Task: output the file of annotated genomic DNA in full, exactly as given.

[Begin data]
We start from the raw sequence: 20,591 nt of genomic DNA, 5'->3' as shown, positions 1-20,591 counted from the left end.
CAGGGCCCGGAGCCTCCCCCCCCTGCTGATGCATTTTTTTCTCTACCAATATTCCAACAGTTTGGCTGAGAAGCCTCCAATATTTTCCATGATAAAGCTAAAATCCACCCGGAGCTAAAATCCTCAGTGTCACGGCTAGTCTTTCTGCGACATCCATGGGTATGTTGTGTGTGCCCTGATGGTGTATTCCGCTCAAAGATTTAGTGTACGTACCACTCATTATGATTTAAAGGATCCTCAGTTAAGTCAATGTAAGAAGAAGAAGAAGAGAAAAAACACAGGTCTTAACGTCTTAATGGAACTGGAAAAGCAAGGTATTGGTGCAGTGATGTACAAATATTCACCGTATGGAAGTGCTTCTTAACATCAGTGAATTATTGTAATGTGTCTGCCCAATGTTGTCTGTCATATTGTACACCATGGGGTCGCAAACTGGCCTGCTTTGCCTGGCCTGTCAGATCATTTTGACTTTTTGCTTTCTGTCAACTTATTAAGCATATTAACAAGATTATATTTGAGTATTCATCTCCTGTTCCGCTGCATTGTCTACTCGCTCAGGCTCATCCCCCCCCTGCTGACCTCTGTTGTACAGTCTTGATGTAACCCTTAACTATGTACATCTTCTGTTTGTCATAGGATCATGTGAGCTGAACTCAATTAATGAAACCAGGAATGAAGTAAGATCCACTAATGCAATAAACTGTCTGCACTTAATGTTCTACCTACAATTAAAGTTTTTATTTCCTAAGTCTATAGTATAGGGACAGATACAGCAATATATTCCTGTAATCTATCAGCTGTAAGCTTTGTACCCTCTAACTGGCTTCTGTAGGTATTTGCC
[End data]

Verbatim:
We start from the raw sequence: 20,591 nt of genomic DNA, 5'->3' as shown, positions 1-20,591 counted from the left end.
CAGGGCCCGGAGCCTCCCCCCCCTGCTGATGCATTTTTTTCTCTACCAATATTCCAACAGTTTGGCTGAGAAGCCTCCAATATTTTCCATGATAAAGCTAAAATCCACCCGGAGCTAAAATCCTCAGTGTCACGGCTAGTCTTTCTGCGACATCCATGGGTATGTTGTGTGTGCCCTGATGGTGTATTCCGCTCAAAGATTTAGTGTACGTACCACTCATTATGATTTAAAGGATCCTCAGTTAAGTCAATGTAAGAAGAAGAAGAAGAGAAAAAACACAGGTCTTAACGTCTTAATGGAACTGGAAAAGCAAGGTATTGGTGCAGTGATGTACAAATATTCACCGTATGGAAGTGCTTCTTAACATCAGTGAATTATTGTAATGTGTCTGCCCAATGTTGTCTGTCATATTGTACACCATGGGGTCGCAAACTGGCCTGCTTTGCCTGGCCTGTCAGATCATTTTGACTTTTTGCTTTCTGTCAACTTATTAAGCATATTAACAAGATTATATTTGAGTATTCATCTCCTGTTCCGCTGCATTGTCTACTCGCTCAGGCTCATCCCCCCCCTGCTGACCTCTGTTGTACAGTCTTGATGTAACCCTTAACTATGTACATCTTCTGTTTGTCATAGGATCATGTGAGCTGAACTCAATTAATGAAACCAGGAATGAAGTAAGATCCACTAATGCAATAAACTGTCTGCACTTAATGTTCTACCTACAATTAAAGTTTTTATTTCCTAAGTCTATAGTATAGGGACAGATACAGCAATATATTCCTGTAATCTATCAGCTGTAAGCTTTGTACCCTCTAACTGGCTTCTGTAGGTATTTGCC